Bus/475 Strategic Plan, Part Iii: Balanced Scorecard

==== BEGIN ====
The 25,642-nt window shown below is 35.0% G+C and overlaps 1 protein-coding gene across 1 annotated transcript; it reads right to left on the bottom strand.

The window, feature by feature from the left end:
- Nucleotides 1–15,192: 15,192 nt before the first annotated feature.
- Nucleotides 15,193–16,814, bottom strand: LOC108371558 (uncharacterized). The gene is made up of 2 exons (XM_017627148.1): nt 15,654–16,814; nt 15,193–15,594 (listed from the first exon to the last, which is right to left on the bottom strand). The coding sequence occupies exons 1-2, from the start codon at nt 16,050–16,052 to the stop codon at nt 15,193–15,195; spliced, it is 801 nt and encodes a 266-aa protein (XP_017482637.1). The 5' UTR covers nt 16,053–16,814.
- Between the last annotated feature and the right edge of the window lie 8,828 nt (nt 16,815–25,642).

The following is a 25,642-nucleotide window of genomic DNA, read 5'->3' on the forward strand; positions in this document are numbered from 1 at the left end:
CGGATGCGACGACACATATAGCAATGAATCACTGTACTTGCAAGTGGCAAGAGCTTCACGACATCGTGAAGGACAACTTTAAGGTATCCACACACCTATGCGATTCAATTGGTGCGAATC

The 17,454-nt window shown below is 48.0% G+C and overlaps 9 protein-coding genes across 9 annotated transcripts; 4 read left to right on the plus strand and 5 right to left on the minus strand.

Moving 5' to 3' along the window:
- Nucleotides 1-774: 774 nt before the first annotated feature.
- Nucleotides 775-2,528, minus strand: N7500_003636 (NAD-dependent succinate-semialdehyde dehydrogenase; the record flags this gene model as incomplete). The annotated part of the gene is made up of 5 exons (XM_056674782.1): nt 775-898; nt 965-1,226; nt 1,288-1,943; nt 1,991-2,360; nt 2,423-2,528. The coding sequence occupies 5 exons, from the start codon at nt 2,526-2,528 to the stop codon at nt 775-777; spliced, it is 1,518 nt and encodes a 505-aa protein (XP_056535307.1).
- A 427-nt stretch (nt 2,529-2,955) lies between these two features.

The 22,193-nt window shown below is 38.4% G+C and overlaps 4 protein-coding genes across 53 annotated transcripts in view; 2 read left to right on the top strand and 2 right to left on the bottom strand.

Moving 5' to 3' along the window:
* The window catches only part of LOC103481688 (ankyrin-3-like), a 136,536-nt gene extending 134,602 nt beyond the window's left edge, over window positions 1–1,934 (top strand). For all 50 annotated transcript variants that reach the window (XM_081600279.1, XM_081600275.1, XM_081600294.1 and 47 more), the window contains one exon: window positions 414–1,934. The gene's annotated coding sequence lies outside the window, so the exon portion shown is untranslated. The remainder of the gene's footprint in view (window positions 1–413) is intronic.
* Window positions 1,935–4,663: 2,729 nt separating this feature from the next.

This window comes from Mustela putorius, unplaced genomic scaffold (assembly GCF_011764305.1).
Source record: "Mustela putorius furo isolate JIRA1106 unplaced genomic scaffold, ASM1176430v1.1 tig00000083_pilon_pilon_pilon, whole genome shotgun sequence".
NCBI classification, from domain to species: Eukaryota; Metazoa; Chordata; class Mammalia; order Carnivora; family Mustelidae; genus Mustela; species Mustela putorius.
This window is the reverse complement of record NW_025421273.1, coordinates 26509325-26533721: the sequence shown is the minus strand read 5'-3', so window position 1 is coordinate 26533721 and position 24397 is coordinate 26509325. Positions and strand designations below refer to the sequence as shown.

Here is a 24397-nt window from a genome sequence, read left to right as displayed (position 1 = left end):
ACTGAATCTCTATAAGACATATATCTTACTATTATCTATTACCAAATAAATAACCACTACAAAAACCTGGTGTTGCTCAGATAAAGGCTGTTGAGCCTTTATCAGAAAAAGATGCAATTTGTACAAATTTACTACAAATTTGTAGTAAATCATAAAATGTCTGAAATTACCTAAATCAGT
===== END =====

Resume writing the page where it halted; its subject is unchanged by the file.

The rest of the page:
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Balanced Scorecard Organizations and upper-management often use a Strengths, Weaknesses, Opportunities, Threats, and Trends (SWOTT) analysis model to concentrate on the company’s competitive advantages, their possibilities, evaluate how to improve susceptibilities, and avoid coercion. Organizations depend on SWOTT analysis to remain successful in their industries. For a business to be successful and sustain their performance, the entity is obligated by their external environment to generate strategic objectives and constantly evaluate its vision and mission. Organizations must reflect on their mission and vision frequently to assess each for validity, consistency, and making sure the objectives are components useful to the desired vision. Businesses require a tool to measure the execution of objectives. As far as the goals of objectives they are supposed to align with a stated vision and mission. Effective objectives ensure that daily activities align with the big picture or if there will be a need to adjust redirect focus. A balanced scorecard is a tool, generated by Robert S. Kaplan and David P. Norton. Authors Pearce and Robinson (2009) suggest, a balanced scorecard “Is a set of measures that are directly linked to the company’s strategy,” “Directs a company to link its own long-term strategy with tangible goals and actions,” and “Provides a framework to translate a strategy into operational terms” (p. 202). A balanced scorecard is comprised of four perceptions: financial, customer, internal business process, and learning and growth (Pearce & Robinson, 2009). Utilizing Kaplan and Norton’s development of the balance scorecard AB Cleaners (ABC) evaluated its strategies relative to their mission and vision. The preceding matrix echoes ABC’s measurements, its targets, and supporting initiatives for each of the four perspectives associated with the

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